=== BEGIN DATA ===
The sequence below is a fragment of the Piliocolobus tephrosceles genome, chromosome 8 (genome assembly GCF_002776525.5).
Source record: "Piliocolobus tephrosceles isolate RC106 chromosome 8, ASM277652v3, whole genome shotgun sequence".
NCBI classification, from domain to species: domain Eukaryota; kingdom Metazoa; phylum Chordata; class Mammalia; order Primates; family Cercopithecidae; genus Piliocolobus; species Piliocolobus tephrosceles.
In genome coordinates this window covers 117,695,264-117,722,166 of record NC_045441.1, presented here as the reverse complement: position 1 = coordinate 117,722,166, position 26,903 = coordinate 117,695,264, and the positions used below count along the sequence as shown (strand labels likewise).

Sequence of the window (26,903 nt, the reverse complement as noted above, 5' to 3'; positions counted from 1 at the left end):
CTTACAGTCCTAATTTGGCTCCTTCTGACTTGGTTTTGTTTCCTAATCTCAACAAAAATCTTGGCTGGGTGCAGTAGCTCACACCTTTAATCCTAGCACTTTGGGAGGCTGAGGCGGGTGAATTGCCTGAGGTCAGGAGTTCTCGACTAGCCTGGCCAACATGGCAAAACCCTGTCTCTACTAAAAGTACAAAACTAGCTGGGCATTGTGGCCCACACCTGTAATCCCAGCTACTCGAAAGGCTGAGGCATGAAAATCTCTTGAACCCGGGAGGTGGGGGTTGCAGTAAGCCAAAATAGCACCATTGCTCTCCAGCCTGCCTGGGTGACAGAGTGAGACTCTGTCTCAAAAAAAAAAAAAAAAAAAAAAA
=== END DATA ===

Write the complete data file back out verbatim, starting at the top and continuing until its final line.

The sequence below is a fragment of the Piliocolobus tephrosceles genome, chromosome 8 (genome assembly GCF_002776525.5).
Source record: "Piliocolobus tephrosceles isolate RC106 chromosome 8, ASM277652v3, whole genome shotgun sequence".
NCBI classification, from domain to species: domain Eukaryota; kingdom Metazoa; phylum Chordata; class Mammalia; order Primates; family Cercopithecidae; genus Piliocolobus; species Piliocolobus tephrosceles.
In genome coordinates this window covers 117,695,264-117,722,166 of record NC_045441.1, presented here as the reverse complement: position 1 = coordinate 117,722,166, position 26,903 = coordinate 117,695,264, and the positions used below count along the sequence as shown (strand labels likewise).

Sequence of the window (26,903 nt, the reverse complement as noted above, 5' to 3'; positions counted from 1 at the left end):
CTTACAGTCCTAATTTGGCTCCTTCTGACTTGGTTTTGTTTCCTAATCTCAACAAAAATCTTGGCTGGGTGCAGTAGCTCACACCTTTAATCCTAGCACTTTGGGAGGCTGAGGCGGGTGAATTGCCTGAGGTCAGGAGTTCTCGACTAGCCTGGCCAACATGGCAAAACCCTGTCTCTACTAAAAGTACAAAACTAGCTGGGCATTGTGGCCCACACCTGTAATCCCAGCTACTCGAAAGGCTGAGGCATGAAAATCTCTTGAACCCGGGAGGTGGGGGTTGCAGTAAGCCAAAATAGCACCATTGCTCTCCAGCCTGCCTGGGTGACAGAGTGAGACTCTGTCTCAAAAAAAAAAAAAAAAAAAAAAA